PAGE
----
Andy Wells
Andy Wells
in General
Medicaltalks
Medicaltalks
in General
This patient stated "I think I cut off my finger.”
This patient stated "I think I cut off my finger.”
Unfortunately, fingertip injuries are exceedingly common in the emergency department (ED). Fingertip amputation is defined by an injury that occurs distal to the tendon insertions on the distal phalanx. Most will involve some kind of repair in the ED, and many will also require definitive operative care by a hand surgeon. Goals of care include pain reduction, preservation of sensation, and bony support for nail growth. While some hand surgeons will attempt re-implantation of an amputated fingertip, success rates remain exceedingly low. However, patients should be reassured that they will likely maintain most functionality of their hand. Injuries involving minor tissue loss (usually less than 1 cm squared) without exposed bone may be allowed to heal by secondary intention. Options for more significant injuries include revision amputation (rongeuring of bone) with primary closure, skin grafting, and flap reconstruction. Most of these injuries will require a digital nerve block for pain control and repair. I’m general, it is possible to restore the function and survival of a replanted part, with the general operative sequence being the vascular shunt first to minimize ischemia time, bone fixation with or without shortening if needed, extensor tendon repair, artery repair, venous anastomoses, flexor tendon repair, and nerve repair. This patient’s fingertip was amputated proximal to the nail bed so the bone was further debrided and the wound was closed with sutures. Fingertip injuries are traumatic events for patients but when properly managed in the emergency department, patients can enjoy a return of nearly full function of their hand.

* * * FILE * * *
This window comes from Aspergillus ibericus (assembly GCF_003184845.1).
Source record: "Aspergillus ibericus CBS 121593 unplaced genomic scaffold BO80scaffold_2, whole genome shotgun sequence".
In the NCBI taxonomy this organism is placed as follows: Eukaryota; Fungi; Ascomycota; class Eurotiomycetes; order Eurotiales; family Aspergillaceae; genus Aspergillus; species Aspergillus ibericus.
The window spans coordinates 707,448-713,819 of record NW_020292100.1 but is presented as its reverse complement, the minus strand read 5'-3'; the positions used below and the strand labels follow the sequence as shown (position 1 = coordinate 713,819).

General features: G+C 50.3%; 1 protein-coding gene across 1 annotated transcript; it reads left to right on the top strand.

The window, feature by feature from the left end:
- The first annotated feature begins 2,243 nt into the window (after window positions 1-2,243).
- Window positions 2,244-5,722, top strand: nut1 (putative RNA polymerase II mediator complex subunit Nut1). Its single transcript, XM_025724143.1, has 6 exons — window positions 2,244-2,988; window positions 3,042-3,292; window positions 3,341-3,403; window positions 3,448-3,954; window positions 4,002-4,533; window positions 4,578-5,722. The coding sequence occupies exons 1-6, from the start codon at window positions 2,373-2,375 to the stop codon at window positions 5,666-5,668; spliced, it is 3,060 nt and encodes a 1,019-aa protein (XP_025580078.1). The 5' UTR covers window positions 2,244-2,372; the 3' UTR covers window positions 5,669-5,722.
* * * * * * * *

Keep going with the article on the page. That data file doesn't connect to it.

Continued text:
DR.MOHAMMED IRFAN SHEIKH
DR.MOHAMMED IRFAN SHEIKH
in Case Study
Rhinoscleroma
DR.MOHAMMED IRFAN SHEIKH
DR.MOHAMMED IRFAN SHEIKH
in Case Study
Orofacial Fistulae Associated with Crohn’s Disease
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